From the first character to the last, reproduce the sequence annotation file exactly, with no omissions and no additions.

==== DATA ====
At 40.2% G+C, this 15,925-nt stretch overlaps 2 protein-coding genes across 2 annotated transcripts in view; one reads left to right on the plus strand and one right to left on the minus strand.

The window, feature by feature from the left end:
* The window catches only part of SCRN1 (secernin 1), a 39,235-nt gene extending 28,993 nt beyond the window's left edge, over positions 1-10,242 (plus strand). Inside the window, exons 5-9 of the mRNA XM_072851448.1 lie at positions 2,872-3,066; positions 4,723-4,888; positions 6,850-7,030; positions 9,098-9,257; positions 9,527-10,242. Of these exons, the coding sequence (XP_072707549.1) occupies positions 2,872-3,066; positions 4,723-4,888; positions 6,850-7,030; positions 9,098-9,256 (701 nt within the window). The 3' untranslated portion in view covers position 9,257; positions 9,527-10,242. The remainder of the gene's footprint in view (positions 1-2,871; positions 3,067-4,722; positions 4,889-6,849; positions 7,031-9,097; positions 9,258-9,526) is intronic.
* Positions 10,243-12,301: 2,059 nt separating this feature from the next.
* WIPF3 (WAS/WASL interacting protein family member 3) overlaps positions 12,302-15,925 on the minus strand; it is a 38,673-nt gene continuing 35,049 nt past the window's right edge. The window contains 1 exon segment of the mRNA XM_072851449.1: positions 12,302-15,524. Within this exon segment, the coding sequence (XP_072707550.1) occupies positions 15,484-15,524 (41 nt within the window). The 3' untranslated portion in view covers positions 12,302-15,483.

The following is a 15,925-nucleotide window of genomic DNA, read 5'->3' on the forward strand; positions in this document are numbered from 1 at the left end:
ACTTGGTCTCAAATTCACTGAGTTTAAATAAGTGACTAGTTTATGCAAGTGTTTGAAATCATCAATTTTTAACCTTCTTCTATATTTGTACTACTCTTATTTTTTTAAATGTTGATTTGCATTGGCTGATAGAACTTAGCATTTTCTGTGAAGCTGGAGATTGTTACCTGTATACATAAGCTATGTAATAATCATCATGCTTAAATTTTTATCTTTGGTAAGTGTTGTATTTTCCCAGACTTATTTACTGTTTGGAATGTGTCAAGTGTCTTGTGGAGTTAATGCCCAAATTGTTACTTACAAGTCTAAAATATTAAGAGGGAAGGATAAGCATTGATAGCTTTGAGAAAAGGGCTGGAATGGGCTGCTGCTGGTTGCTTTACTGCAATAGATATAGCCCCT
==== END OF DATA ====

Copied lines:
At 40.2% G+C, this 15,925-nt stretch overlaps 2 protein-coding genes across 2 annotated transcripts in view; one reads left to right on the plus strand and one right to left on the minus strand.

The window, feature by feature from the left end:
* The window catches only part of SCRN1 (secernin 1), a 39,235-nt gene extending 28,993 nt beyond the window's left edge, over positions 1-10,242 (plus strand). Inside the window, exons 5-9 of the mRNA XM_072851448.1 lie at positions 2,872-3,066; positions 4,723-4,888; positions 6,850-7,030; positions 9,098-9,257; positions 9,527-10,242. Of these exons, the coding sequence (XP_072707549.1) occupies positions 2,872-3,066; positions 4,723-4,888; positions 6,850-7,030; positions 9,098-9,256 (701 nt within the window). The 3' untranslated portion in view covers position 9,257; positions 9,527-10,242. The remainder of the gene's footprint in view (positions 1-2,871; positions 3,067-4,722; positions 4,889-6,849; positions 7,031-9,097; positions 9,258-9,526) is intronic.
* Positions 10,243-12,301: 2,059 nt separating this feature from the next.
* WIPF3 (WAS/WASL interacting protein family member 3) overlaps positions 12,302-15,925 on the minus strand; it is a 38,673-nt gene continuing 35,049 nt past the window's right edge. The window contains 1 exon segment of the mRNA XM_072851449.1: positions 12,302-15,524. Within this exon segment, the coding sequence (XP_072707550.1) occupies positions 15,484-15,524 (41 nt within the window). The 3' untranslated portion in view covers positions 12,302-15,483.

The following is a 15,925-nucleotide window of genomic DNA, read 5'->3' on the forward strand; positions in this document are numbered from 1 at the left end:
ACTTGGTCTCAAATTCACTGAGTTTAAATAAGTGACTAGTTTATGCAAGTGTTTGAAATCATCAATTTTTAACCTTCTTCTATATTTGTACTACTCTTATTTTTTTAAATGTTGATTTGCATTGGCTGATAGAACTTAGCATTTTCTGTGAAGCTGGAGATTGTTACCTGTATACATAAGCTATGTAATAATCATCATGCTTAAATTTTTATCTTTGGTAAGTGTTGTATTTTCCCAGACTTATTTACTGTTTGGAATGTGTCAAGTGTCTTGTGGAGTTAATGCCCAAATTGTTACTTACAAGTCTAAAATATTAAGAGGGAAGGATAAGCATTGATAGCTTTGAGAAAAGGGCTGGAATGGGCTGCTGCTGGTTGCTTTACTGCAATAGATATAGCCCCT